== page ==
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Truth is the first casualty when fawning press interviews Cecile Richards

by | Oct 4, 2016

By Dave Andrusko

PPFA President Cecile Richards

PPFA President Cecile Richards

It’d be interesting to do a Lexus Nexus search and see if any publication that is not a pro-life outlet (such as NRL News Today) has ever had a cross word, a slightly quizzical take, let alone criticism of Planned Parenthood CEO Cecile Richards. I’m guessing if they do exist, they are few and far between.

But when Richards shows up in Texas, her home state, the media (which is overwhelmingly pro-abortion and makes no effort to hide its loathing for prominent pro-life Republicans) makes the usual adulatory press accounts seem like mere apple polishing.

Enter Peggy Fikac of the San Antonio Express-News. She interviewed Richards a few days ago and to say it was fawning would be like saying Hillary Clinton is a pro-abortion heroine.

Fikac’s first paragraph clobbers pro-life Texas Sen. Ted Cruz . Why? So as to contrast him with Richards’ “progressive” saintliness. (The headline is “Cecile Richards shows alternative to Ted Cruz’s Texas.”)

Indeed, running through Fikac’s gee whiz account (which includes only one throwaway line from a pro-lifer) is a portrait of Richards not as head of the largest abortion provider in the galaxy with a salary over a half-million a year who rubs elbows with the power elite, but as a humble martyr (“a lightning rod for the right,”) who modestly sent a correction to the Washington Post protesting a typically unctuous story that featured her at the expense of the folks.

The fact that her mother, in the 1990s, was the last Democrat to win a state-wide election, of course, doesn’t suggest that Texans do not vote for pro-abortion candidate. No, “the long GOP reign that she says doesn’t represent Texans’ desires, despite elections to the contrary.”

Despite many, many, many elections to the contrary.

The operative paragraphs for pro-lifers come about 2/3rds of the way into the story:

She has been a target of the right, memorably in 2014 when she wrote an essay for Elle magazine about having an abortion, saying she wanted to dispel the abortion stigma. The mother of three wrote simply, “It was the right decision for me and my husband, and it wasn’t a difficult decision.”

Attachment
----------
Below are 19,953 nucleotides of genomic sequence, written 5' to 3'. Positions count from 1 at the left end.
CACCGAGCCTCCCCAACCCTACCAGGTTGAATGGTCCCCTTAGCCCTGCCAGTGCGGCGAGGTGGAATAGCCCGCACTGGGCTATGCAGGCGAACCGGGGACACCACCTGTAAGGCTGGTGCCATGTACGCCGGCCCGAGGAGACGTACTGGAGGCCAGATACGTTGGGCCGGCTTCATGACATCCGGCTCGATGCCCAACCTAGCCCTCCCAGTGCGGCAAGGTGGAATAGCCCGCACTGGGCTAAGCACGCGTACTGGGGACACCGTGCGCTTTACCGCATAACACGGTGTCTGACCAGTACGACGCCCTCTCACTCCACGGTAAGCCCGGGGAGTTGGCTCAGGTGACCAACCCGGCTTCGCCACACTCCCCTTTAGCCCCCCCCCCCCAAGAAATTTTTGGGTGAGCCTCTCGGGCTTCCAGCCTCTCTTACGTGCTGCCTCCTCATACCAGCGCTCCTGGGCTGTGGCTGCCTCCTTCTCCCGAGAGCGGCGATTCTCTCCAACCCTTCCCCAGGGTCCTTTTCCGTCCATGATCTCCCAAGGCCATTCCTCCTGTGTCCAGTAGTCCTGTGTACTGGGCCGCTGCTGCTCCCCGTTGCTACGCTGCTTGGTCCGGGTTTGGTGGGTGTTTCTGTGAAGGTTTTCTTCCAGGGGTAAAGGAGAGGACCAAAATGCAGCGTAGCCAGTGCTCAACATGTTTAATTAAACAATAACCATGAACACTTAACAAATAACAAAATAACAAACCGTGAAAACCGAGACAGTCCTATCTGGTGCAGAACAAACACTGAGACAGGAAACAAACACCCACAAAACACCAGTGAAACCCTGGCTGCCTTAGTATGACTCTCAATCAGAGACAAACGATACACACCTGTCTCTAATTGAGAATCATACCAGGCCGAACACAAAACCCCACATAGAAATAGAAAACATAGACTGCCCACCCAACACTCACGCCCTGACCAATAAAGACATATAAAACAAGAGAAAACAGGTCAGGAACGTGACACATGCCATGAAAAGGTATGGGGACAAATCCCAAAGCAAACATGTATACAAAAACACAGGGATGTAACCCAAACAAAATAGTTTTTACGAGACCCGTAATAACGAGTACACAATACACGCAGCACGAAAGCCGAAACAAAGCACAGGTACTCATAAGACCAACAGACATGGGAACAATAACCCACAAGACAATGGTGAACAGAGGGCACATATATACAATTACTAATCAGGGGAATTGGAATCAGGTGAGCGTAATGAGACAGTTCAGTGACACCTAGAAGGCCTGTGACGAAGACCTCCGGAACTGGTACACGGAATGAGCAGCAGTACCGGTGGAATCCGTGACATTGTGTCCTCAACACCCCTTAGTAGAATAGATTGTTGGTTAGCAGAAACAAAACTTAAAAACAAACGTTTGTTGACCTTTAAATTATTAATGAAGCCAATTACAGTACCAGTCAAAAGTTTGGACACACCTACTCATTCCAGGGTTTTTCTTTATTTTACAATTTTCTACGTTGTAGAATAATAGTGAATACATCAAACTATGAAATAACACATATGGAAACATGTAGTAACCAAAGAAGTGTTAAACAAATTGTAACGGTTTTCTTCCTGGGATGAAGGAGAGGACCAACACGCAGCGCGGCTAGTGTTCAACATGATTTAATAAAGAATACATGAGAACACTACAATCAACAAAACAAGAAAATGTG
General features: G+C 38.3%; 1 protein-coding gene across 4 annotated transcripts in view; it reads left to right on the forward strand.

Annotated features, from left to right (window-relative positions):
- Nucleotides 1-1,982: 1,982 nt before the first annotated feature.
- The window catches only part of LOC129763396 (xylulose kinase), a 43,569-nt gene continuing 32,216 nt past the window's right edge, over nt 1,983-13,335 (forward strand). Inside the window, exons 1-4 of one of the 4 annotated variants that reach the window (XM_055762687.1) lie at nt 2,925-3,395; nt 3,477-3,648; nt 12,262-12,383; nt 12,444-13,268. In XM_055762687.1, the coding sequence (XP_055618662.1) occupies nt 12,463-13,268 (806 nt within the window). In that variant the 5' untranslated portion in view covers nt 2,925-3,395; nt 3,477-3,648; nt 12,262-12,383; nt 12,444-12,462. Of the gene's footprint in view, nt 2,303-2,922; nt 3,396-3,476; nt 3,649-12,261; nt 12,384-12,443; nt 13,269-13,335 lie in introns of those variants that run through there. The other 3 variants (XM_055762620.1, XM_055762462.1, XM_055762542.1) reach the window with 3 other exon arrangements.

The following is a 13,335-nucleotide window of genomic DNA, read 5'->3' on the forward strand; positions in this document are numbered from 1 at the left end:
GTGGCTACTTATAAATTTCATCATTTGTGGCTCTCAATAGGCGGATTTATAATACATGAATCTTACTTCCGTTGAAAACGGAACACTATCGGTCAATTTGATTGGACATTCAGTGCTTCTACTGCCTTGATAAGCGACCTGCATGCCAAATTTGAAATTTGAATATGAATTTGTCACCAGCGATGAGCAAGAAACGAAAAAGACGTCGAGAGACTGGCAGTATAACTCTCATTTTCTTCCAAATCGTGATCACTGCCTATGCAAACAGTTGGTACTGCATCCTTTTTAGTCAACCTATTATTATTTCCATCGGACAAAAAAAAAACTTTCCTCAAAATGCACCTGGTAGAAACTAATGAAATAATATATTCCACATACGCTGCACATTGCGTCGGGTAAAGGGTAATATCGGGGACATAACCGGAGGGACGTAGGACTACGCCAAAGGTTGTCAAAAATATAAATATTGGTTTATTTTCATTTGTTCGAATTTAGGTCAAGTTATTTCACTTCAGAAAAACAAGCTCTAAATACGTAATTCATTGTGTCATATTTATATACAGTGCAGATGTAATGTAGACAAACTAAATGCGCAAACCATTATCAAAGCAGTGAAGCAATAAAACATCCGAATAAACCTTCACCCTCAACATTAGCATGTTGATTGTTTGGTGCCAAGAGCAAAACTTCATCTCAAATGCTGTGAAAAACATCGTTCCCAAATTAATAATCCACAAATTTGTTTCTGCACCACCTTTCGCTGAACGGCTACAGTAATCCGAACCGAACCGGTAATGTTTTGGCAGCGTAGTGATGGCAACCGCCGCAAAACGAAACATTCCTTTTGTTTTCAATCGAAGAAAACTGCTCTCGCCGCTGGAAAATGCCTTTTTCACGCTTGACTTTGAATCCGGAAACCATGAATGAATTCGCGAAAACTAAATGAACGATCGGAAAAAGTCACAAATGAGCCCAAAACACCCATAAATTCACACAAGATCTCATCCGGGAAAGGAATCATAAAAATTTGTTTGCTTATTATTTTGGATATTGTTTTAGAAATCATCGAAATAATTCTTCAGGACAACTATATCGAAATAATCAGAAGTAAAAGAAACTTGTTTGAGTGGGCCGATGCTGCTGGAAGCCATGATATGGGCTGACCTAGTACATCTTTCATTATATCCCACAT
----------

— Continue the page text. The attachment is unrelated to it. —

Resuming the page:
Asked about the criticism, she was steely: “That’s because people like to judge women about the decisions they make. I didn’t really know what the reaction would be, and honestly I didn’t really care. … Almost one in three women in this country will have an abortion. And they make these decisions for a whole host of reasons. … Women are the best people to know what’s the right decision for them.”

We’ve written on several occasions about the ELLE essay and the follow up interviews she gave and essays Richards wrote. See here; here; and here.

Two quick points.

First, I didn’t “target” her, and without reading every pro-lifer’s comment, I would guess neither did they. What I discussed was how Richards decided, after many years of not talking about having an abortion, to go public in a huge way in late 2014 and early 2015. I argued the timing was likely in response to the especially zany wing of the Pro-Abortion Movement which was growing (and continues to grow) larger and more vocal by the day.

These are the militants who really do believe that “telling your abortion story” will open the door to wider public acceptance just as saying “Open Sesame” opened the entrance to the cave filled with treasure. And, also, the not-so-subtle hint that if you are not with them (by telling your story), you are against them.

Not to be outflanked, Richards “told her story.”

Second, I do not believe for a nanosecond that her children were as nonchalant as she says they were when she told them they were short a sibling.

Of that conversation, she told Cosmopolitan

It was really awesome. It’s interesting, I just talked to my kids the other day, and they knew I’d had an abortion, and they were sort of like, “Mom, it was no big deal,” but I could also tell it was important to them that we talked about it.

“Sort of like” it was “no big deal.” You don’t have to be a parent to know this is blatant self- justification, which actually comes through at the end of the same sentence when Richards casually says “but I could also tell it was important to them that we talked about it.”

Indeed how could that possibly not be a “big deal”? You know your mom is a big shot in the “pro-choice” movement, runs in powerful circles, and is joined at the hip to pro-abortion President of the United States.

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But while your mom has talked about being non-judgmental; about how having an abortion is as easy as pie; about “freeing women,” you didn’t know until that awkward moment that she non-judgmentally freed herself by having an easy-as-pie abortion of your brother or sister.

On a tear, Richards wrote an essay for TIME magazine in its April 28, 2015, edition. She concludes, “Women are increasingly feeling supported to share stories that have, in some cases, been kept silent for years.”

True.

But they are not stories that celebrate their abortions. Overwhelmingly they are confessionals in which a woman says she would do anything if she could just go back in time and save her baby.

But those are not the kind of stories that TIME magazine gives space to or ELLE and Cosmopolitan tout to its readers.

Categories: PPFA